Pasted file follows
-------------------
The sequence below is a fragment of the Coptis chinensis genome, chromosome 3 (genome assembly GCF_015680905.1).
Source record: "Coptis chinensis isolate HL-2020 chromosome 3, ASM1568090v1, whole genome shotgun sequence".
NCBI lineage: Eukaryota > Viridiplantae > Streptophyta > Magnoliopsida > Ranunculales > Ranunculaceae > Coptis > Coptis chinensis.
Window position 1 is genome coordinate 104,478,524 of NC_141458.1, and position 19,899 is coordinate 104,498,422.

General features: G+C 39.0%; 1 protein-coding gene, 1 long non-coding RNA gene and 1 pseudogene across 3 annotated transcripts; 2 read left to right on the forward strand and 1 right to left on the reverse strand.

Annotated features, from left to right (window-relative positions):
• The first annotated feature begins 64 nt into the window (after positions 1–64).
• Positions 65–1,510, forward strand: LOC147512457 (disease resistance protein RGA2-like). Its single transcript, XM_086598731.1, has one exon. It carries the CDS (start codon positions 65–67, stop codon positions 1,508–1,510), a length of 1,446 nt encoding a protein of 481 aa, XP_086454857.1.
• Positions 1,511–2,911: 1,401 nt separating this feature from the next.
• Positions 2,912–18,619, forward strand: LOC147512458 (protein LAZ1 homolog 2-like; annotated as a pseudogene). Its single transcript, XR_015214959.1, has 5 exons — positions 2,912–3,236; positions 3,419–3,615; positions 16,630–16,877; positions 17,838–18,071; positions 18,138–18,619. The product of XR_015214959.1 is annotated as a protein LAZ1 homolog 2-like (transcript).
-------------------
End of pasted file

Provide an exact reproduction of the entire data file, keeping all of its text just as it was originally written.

The sequence below is a fragment of the Coptis chinensis genome, chromosome 3 (genome assembly GCF_015680905.1).
Source record: "Coptis chinensis isolate HL-2020 chromosome 3, ASM1568090v1, whole genome shotgun sequence".
NCBI lineage: Eukaryota > Viridiplantae > Streptophyta > Magnoliopsida > Ranunculales > Ranunculaceae > Coptis > Coptis chinensis.
Window position 1 is genome coordinate 104,478,524 of NC_141458.1, and position 19,899 is coordinate 104,498,422.

General features: G+C 39.0%; 1 protein-coding gene, 1 long non-coding RNA gene and 1 pseudogene across 3 annotated transcripts; 2 read left to right on the forward strand and 1 right to left on the reverse strand.

Annotated features, from left to right (window-relative positions):
• The first annotated feature begins 64 nt into the window (after positions 1–64).
• Positions 65–1,510, forward strand: LOC147512457 (disease resistance protein RGA2-like). Its single transcript, XM_086598731.1, has one exon. It carries the CDS (start codon positions 65–67, stop codon positions 1,508–1,510), a length of 1,446 nt encoding a protein of 481 aa, XP_086454857.1.
• Positions 1,511–2,911: 1,401 nt separating this feature from the next.
• Positions 2,912–18,619, forward strand: LOC147512458 (protein LAZ1 homolog 2-like; annotated as a pseudogene). Its single transcript, XR_015214959.1, has 5 exons — positions 2,912–3,236; positions 3,419–3,615; positions 16,630–16,877; positions 17,838–18,071; positions 18,138–18,619. The product of XR_015214959.1 is annotated as a protein LAZ1 homolog 2-like (transcript).